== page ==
How-To Guide for Physician Executives Preparing for a Video Interview

Preparing for a physician executive interview via video can seem daunting, but implementing the following suggestions from members of Grant Cooper’s experienced leadership team will help make a video interview a success. Below, Grant Cooper partners Carrie Hackett and Ed Stout share their top tips for physician executive video interview preparation.

Technical Considerations

Technical considerations for video interview successSoftware — The first step in physician executive interview preparation is to make sure you have the right software on your computer or laptop. Avoid using a smartphone. While smartphones have come a long way, the ideal device for a video interview is still a desktop computer or laptop with up-to-date software installed. “They must try the software before the interview to make sure they’re completely comfortable with how it works,” Stout said. “Nothing is more embarrassing than your software not connecting during the interview.”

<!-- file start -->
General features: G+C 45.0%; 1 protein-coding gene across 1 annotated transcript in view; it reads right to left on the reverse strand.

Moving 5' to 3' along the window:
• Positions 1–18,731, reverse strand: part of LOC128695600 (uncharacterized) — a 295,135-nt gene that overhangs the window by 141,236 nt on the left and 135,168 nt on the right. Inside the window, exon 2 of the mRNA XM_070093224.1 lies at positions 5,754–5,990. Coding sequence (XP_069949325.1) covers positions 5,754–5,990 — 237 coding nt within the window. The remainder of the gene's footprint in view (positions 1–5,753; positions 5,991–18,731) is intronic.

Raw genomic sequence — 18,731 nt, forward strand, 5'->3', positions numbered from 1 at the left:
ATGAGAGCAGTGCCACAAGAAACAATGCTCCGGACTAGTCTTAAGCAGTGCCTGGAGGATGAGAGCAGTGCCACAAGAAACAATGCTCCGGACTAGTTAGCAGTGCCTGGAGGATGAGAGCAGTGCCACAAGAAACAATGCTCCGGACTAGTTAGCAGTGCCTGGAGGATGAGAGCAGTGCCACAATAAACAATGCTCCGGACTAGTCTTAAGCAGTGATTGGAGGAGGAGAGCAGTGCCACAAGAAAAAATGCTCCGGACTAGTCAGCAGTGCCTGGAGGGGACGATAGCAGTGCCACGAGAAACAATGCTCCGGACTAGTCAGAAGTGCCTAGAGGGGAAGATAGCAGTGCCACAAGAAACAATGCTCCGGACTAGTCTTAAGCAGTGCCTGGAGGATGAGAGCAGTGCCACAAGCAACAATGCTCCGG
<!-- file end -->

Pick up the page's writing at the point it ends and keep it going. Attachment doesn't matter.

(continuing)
Check the device camera to make sure it is functioning properly and ensure that the microphone works. Double-check everything at least a half hour before the scheduled interview to make sure it continues to work. Candidates should choose a space with a good internet connection and be mindful of other potential IT issues. “If a candidate plans to do the interview at work, there may be firewalls or other IT protections in place that make a video interview difficult or impossible. Make sure it’s tested where you plan to do the interview. It might work in one location, but not another,” Stout said.